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Title: Motor and cognitive function in children with neurodevelopmental versus acquired pathology of the cerebellum
Author: Whiting, Bryony Anneke
ISNI:       0000 0001 3567 4222
Awarding Body: UCL (University College London)
Current Institution: University College London (University of London)
Date of Award: 2005
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This thesis examines the motor and cognitive difficulties that result when the cerebellum is compromised through neurodevelopmental or acquired damage. There is much disagreement over the role that the cerebellum might play in a range of motor, cognitive and socioemotional functions. To address this issue, tests of motor and cognitive function were carried out on two patient populations, one with focal acquired cerebellar excisions (Posterior Fossa Tumours - PFT) and one with relatively subtle neurodevelopmental cerebellar abnormalities (Asperger's Syndrome - AS). The results showed that patients with PFT performed more poorly than controls on almost all tests of motor function, and had particular difficulty with cognitive tests of executive function and reading comprehension. Individuals with AS performed more poorly than controls on a number of tests of motor function, and had difficulties with verbal and spatial working memory, some aspects of attention and with face matching. MR imaging techniques (conventional clinical imaging and voxel-based morphometry) were used to identify the location and extent of pathology in the patients with PFT and to investigate subtle changes in the density of grey and white matter for both patient groups. Patients with PFT showed a decrease in grey matter near the fourth ventricle. In addition, patients with midline damage showed a decrease in grey matter in the cerebellum; and patients with right hemisphere damage showed a decrease in grey matter in the cerebellum, thalamus, hypothalamus and globus pallidus and a decrease in white matter in frontal, parietal and occipital regions. The patients with AS showed an increase in grey matter in the cerebellum, superior and middle temporal gyri, temporal pole, occipital lobe and in regions close to the amygdala and hippocampus. Finally, the results of diffusion tensor imaging methods showed no abnormalities in the integrity of white matter tracts in either of the patient groups.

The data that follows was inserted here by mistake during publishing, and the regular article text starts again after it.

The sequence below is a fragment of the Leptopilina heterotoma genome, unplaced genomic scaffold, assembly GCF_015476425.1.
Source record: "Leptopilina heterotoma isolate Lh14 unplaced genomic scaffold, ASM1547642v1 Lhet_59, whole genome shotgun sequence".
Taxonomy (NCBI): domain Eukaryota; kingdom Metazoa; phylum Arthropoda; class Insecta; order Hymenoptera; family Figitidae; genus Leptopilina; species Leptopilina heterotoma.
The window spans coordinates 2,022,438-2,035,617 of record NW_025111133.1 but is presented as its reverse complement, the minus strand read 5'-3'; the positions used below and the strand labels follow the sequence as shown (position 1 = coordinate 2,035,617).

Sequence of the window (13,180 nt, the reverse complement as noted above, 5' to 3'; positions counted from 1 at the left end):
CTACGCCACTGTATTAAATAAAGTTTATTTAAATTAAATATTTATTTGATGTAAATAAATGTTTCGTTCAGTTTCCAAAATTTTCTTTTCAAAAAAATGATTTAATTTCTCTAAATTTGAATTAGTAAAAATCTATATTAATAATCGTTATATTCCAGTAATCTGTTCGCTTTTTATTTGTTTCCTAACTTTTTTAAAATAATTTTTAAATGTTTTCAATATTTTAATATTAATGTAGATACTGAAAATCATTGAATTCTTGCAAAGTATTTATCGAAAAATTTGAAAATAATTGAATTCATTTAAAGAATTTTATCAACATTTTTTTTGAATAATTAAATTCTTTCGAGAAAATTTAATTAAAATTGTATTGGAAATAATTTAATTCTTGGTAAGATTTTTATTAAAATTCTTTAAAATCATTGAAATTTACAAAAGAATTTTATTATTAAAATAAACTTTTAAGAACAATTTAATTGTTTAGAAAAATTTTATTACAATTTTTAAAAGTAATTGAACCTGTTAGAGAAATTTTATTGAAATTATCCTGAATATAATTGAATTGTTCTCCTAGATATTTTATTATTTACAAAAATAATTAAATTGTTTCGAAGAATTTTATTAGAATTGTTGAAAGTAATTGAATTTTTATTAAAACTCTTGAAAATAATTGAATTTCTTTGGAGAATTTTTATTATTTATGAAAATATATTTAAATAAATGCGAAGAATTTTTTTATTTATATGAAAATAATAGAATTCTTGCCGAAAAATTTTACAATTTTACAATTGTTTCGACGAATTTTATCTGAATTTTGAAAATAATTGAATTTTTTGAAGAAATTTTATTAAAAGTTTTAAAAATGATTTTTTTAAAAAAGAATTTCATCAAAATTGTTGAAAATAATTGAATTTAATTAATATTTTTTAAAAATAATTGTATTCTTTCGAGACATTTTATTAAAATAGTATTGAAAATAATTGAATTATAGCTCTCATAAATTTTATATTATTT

Supervisor: Not available Sponsor: Not available
Qualification Name: Thesis (Ph.D.) Qualification Level: Doctoral
EThOS ID:  DOI: Not available